23 February 2011
Diamond, Arlyn. “The Erle of Tolous: The Price of Virtue.” Medieval Insular Romance: Translation and Innovation. Ed. Judith Weiss, Jennifer Fellows, and Morgan Dickson. Cambridge: D.S. Brewer, 2000. 83-92. Print.
Diamond discusses in his essay the way “The Erle of Tolous” incorporates familiar notions of courtly love and other such ideals with an “ostensibly timeless moral lesson”. Prudence, Diamond maintains, is the means by which the characters can achieve their happy ending (this concept he cites from Christine de Pizan’s The Treasure of the City of Ladies). He also focuses on the Empress Beulybon and her purpose in the text in terms of her sex; he points out how despite being one of the rare female protagonists in Middle English romances, she is still ineffectual. Her weakness in terms of social action, however, is not the purpose, Diamond argues, of this story—rather, it is her commitment to her word that characterizes her as a woman of trowthe and creates stability in her community.
A. Beulybon’s character indicates a dual nature of the world (and indeed a rather dark one):
-While she is faithful to her lord and her word, she is unable to achieve her own salvation
-She keeps her word and her promises, but almost every other character lies and acts treasonously
B. Beulybon does not stand for social reform, but for religious reform:
-Her “powerlessness” confirms her purity and is “more admirable than success because it does not require the imposition of female will” (2)
-Although she is ineffectual and serves as the “object”(3) of the treaty between Trylabas and the Erle of Tolous, she does not concern herself with being used in that way; rather, she focuses on keeping Trylabas true to his word
C. Women are expected to operate within a conflicting system:
-Beulybon must be both “the incarnation of virtue” and able to survive a “world where feminine virtue alone is no protection” (6)
-This poem demonstrates the author’s difficulty in representing both “virtue and practical … strength joined in a female figure” and instead chooses to equate “female virtue and female vulnerability” since the belief system in which the characters operate holds female power to be “suspect, even dangerous” (7)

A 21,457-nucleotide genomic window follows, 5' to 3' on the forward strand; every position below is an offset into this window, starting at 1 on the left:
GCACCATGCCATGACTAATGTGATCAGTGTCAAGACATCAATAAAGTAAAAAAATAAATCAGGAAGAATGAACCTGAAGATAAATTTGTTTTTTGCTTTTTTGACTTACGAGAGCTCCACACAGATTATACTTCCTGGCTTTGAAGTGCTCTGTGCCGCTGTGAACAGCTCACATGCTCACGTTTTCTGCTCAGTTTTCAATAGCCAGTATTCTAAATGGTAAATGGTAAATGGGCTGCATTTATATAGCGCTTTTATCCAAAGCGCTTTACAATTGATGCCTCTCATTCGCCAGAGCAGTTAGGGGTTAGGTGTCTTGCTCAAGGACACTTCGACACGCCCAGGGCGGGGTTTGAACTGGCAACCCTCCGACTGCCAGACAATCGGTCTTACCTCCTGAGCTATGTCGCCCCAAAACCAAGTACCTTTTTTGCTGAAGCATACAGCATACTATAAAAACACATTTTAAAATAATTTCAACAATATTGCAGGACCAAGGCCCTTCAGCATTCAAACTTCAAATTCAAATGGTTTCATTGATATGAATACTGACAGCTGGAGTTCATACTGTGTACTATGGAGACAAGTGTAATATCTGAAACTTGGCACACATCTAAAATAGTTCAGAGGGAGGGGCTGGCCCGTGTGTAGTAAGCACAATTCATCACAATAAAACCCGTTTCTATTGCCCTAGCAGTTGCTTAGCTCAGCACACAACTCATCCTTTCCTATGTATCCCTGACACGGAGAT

D. The solution is, as cited from Christine de Pizan, prudence (or jugement):
-Prudence is a “social virtue” and as such it “implies judgment and choice on the basis of worldly experience, as opposed to truth, which is absolute and independent of circumstances” (7)
-If Beulybon had acted prudently, she would have learnt from being fooled by the first knight and would not have made promises with the second
-This notion is somewhat antithetical, since it promotes a slight retreat from the Christian belief in an “unwavering commitment to [one’s] ideals” (8). It is, however, validated in the poem, since the Erle “in the end endorses prudence over love” (8)
-In a world where there is a lack of faith in those around you, and the socially weak (such as the Empress) are unable to stand up for themselves, a combination of trowthe and prudence is the way to create “human happiness and social stability” (10)
1. In terms of what we have read and discussed recently (especially Riddy’s essay), would you agree with Diamond (and Christine de Pizan) that prudence enables those of weaker social stature (such as women) to protect themselves and create a happier, more stable community?
2. Do you agree with Diamond that the author of “The Erle of Tolous” is focused more on religious reform rather than social reform? If so, what point is he trying to make? If not, are the social issues more important than the religious ones?
3. We have talked about the portrayal of women in many of the texts we have read thus far. Indeed, even Diamond discusses Beulybon’s sex in relation to her societal agency. Yet this story portrays very different sorts of male characters. What do you think of their actions, and how do they connect to the men in other didactic texts such as “How the Wise Man Taught His Son”?